By Benjamin Snyder
It isn’t every day you get to see an ATP pro hitting volleys with a frying pan. But that’s only part of what fans enjoyed on Sunday morning during the Wellington Orthopaedic & Sports Medicine High School Day.
In front of a Court 9 brimming with action, the 19-year old Jack Sock, who cemented a perfect 80-0 high school record, joined participants for an exhibition filled with drills and games to play. When the USTA representative organizing the event decided that the volleying drill was going a little too smoothly for the American Sock, he handed over what he joked as being the latest in tennis technology, a frying pan.
His plans to foil the American’s success, however, proved futile. With kitchen implement in hand, Sock proved almost as competent with the frying pan as the more orthodox tool used by tennis professionals worldwide. Meanwhile, his opponents across the net played with rackets provided by Head.
Although only a few years older than most of the High School Day participants, Sock’s tennis career has already come with high distinction. Last year, he collected his first major title, winning the US Open mixed doubles tournament with fellow American Melanie Oudin, who fell in the first round of Cincinnati qualifying on Saturday. In the men’s draw at the US Open that same year, Sock advanced to the second round. In 2010, he claimed the US Open Junior title by taking out compatriot Denis Kudla in three sets.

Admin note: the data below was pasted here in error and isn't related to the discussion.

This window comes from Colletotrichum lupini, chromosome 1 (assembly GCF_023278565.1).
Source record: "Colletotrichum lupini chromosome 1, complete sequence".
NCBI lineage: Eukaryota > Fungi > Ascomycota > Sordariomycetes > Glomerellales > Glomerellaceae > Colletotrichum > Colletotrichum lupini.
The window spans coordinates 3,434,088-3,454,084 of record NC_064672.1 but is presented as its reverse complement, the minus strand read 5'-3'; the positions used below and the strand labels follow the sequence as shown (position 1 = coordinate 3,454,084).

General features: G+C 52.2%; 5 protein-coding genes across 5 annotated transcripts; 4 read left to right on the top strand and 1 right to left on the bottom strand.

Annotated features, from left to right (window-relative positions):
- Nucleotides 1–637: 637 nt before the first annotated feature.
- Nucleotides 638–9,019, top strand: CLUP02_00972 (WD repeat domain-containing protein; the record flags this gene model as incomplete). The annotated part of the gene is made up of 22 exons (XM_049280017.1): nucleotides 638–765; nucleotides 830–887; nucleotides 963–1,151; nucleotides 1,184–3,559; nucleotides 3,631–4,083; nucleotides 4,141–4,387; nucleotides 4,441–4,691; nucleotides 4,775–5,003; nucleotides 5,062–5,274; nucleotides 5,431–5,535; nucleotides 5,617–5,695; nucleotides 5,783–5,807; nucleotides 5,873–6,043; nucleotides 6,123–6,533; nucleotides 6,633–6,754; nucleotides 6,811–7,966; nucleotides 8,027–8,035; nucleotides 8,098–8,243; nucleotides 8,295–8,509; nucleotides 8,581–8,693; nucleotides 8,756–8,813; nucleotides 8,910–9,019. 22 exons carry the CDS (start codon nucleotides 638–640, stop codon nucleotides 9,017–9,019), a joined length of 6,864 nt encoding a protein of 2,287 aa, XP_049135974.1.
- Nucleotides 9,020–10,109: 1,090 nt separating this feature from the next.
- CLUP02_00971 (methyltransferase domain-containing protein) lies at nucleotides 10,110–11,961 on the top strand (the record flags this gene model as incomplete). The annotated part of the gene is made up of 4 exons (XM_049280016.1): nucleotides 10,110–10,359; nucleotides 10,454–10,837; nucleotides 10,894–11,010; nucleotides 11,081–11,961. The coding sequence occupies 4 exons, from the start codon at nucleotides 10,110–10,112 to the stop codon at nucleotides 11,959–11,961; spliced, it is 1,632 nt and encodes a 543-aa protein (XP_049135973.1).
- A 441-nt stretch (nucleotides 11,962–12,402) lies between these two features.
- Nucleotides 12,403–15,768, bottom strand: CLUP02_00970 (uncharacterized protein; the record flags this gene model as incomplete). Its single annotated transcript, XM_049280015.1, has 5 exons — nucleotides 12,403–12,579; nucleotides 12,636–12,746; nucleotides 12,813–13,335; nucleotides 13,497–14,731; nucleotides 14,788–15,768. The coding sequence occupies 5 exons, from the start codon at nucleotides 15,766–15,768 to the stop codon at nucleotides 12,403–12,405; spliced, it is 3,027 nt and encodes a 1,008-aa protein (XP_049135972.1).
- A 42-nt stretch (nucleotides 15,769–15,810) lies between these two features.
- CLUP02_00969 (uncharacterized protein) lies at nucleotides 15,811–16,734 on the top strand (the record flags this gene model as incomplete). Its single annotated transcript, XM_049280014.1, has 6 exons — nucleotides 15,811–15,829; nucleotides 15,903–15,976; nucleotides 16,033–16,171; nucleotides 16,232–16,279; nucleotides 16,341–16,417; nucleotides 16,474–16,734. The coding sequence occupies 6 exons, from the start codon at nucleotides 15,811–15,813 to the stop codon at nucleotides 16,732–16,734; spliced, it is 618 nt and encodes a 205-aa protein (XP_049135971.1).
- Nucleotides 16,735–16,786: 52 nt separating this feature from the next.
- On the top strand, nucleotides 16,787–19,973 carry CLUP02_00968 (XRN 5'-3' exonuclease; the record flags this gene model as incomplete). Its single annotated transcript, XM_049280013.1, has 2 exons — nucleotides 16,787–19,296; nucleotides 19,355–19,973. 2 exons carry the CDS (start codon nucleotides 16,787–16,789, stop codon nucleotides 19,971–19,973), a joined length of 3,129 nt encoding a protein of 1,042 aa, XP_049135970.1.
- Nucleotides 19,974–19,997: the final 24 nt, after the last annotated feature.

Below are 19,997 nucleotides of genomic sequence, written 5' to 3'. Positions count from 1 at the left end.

At Cincinnati this year, however, Olivier Rochus of Belgium cut Sock’s run short in the first round of qualifying. He lost in straight sets to the 5’5" two-time ATP titlist.
But despite yesterday’s loss, Sock was all smiles today as he rallied with fans while music serenaded the High School Day players on a sunny day at the Lindner Family Tennis Center. At one point, the Nebraskan even took a few seconds to rest on-court in jest as the players across the net purposefully avoided hitting to the World No. 250 in favor of the USTA representative, who was playing alongside him.
Upon entering Court 9, fans received Frisbees and hats supplied by Wellington Orthopaedic & Sports Medicine. Participants also got the chance to play a game in which they were expected to loft balls into buckets placed on the heads of the various high school coaches in attendance.
Later in the day, the high school students were given the opportunity to attend information sessions and ask questions of Wellington Sports doctors and trainers to learn about fitness, staying healthy, and avoiding injury. Fans also received a sports bag and key chain from Wellington Orthopaedic & Sports Medicine and the chance to watch some of the world’s top tennis players battle on-court for spots into the Western & Southern Open’s main draw.